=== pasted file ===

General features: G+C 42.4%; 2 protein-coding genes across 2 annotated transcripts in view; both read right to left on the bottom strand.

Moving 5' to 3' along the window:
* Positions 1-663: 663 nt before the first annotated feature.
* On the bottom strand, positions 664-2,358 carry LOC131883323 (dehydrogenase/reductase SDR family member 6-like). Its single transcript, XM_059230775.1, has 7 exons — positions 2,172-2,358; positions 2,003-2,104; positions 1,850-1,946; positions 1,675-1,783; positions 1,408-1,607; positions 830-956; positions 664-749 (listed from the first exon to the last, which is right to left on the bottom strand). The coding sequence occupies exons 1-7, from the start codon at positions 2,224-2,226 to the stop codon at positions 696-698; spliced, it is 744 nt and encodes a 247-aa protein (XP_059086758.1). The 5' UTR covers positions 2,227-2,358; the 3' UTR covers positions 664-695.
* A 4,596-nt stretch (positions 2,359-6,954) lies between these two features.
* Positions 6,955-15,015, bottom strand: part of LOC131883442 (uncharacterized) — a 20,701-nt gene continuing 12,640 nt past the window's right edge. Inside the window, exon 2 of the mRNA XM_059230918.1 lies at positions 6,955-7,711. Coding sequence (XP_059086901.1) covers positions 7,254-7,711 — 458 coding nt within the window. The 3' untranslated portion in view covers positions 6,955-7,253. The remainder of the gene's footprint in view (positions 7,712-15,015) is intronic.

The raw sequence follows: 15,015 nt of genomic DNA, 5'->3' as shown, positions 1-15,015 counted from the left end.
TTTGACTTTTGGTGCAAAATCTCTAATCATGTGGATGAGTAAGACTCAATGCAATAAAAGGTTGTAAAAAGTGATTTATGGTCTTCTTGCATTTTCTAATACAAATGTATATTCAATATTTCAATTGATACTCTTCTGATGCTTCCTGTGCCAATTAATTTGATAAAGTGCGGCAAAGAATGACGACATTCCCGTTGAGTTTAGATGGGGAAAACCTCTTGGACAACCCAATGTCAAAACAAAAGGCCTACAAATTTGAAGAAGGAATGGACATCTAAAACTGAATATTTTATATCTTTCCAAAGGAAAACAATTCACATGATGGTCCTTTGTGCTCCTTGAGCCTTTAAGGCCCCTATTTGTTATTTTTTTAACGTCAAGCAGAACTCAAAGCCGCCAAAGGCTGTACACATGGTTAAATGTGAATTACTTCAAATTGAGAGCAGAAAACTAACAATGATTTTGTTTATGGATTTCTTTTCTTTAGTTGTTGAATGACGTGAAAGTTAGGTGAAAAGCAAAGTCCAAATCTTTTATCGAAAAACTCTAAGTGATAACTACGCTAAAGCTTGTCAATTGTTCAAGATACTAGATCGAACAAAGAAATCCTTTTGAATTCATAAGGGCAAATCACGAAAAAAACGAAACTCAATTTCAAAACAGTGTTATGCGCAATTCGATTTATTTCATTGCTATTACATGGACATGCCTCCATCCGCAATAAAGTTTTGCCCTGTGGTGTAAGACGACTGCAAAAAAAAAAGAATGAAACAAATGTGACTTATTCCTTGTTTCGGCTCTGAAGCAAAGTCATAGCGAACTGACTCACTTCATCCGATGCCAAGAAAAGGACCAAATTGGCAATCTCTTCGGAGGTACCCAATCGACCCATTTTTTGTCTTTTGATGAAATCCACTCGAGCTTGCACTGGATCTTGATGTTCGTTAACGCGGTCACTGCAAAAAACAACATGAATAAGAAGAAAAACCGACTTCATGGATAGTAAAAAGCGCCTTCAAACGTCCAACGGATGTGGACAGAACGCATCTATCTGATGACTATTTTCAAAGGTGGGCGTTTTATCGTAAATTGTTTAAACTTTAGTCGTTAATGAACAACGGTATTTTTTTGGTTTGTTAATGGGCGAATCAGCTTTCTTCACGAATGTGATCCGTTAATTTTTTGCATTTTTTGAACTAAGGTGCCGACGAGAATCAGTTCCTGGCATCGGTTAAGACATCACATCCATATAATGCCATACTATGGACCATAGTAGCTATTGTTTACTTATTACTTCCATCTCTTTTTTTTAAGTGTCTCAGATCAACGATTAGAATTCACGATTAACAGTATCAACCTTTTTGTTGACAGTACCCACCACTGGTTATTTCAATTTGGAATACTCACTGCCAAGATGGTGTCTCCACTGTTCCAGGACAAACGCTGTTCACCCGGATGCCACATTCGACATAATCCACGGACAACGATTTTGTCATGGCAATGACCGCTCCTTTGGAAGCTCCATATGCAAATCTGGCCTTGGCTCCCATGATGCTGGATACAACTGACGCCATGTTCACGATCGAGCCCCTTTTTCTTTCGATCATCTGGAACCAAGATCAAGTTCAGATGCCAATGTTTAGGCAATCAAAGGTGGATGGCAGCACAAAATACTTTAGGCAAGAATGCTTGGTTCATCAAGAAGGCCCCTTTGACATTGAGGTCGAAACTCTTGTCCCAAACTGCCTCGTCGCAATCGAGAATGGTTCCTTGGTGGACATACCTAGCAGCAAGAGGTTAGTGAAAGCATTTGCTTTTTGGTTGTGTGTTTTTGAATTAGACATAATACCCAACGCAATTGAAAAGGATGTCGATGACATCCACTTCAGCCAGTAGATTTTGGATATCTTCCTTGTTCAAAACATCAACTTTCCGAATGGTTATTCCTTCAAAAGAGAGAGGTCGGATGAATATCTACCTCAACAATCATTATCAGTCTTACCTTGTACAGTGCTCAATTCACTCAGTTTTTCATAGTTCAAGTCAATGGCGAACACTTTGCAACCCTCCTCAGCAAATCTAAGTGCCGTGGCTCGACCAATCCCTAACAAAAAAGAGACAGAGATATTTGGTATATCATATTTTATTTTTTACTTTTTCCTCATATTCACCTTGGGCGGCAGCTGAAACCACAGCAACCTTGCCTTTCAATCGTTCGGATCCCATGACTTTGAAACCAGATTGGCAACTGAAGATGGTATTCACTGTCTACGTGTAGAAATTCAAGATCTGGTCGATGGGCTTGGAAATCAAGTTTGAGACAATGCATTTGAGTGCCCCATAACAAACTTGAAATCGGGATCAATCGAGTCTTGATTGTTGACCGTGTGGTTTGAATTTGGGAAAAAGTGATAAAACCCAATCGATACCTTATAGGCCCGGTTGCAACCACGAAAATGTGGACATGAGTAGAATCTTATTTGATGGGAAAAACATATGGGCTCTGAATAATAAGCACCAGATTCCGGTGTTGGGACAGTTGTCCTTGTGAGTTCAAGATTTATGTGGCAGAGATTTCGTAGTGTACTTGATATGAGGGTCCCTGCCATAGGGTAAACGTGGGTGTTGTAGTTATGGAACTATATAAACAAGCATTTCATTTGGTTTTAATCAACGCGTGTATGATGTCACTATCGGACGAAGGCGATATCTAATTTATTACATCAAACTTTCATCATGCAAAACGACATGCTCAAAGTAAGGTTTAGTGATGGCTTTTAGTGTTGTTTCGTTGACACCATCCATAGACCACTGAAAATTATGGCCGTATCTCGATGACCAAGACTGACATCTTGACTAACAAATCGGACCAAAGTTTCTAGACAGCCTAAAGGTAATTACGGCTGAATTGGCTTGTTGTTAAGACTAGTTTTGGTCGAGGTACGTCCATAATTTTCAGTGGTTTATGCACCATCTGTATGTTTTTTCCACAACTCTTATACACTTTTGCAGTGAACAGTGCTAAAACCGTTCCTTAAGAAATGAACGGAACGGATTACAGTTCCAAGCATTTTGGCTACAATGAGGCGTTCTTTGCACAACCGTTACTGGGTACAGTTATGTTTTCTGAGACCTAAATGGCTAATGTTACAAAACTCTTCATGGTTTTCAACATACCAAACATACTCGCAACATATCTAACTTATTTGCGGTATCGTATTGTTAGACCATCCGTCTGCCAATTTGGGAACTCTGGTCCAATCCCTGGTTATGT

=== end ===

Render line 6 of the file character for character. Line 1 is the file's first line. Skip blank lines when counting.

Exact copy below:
* Positions 6,955-15,015, bottom strand: part of LOC131883442 (uncharacterized) — a 20,701-nt gene continuing 12,640 nt past the window's right edge. Inside the window, exon 2 of the mRNA XM_059230918.1 lies at positions 6,955-7,711. Coding sequence (XP_059086901.1) covers positions 7,254-7,711 — 458 coding nt within the window. The 3' untranslated portion in view covers positions 6,955-7,253. The remainder of the gene's footprint in view (positions 7,712-15,015) is intronic.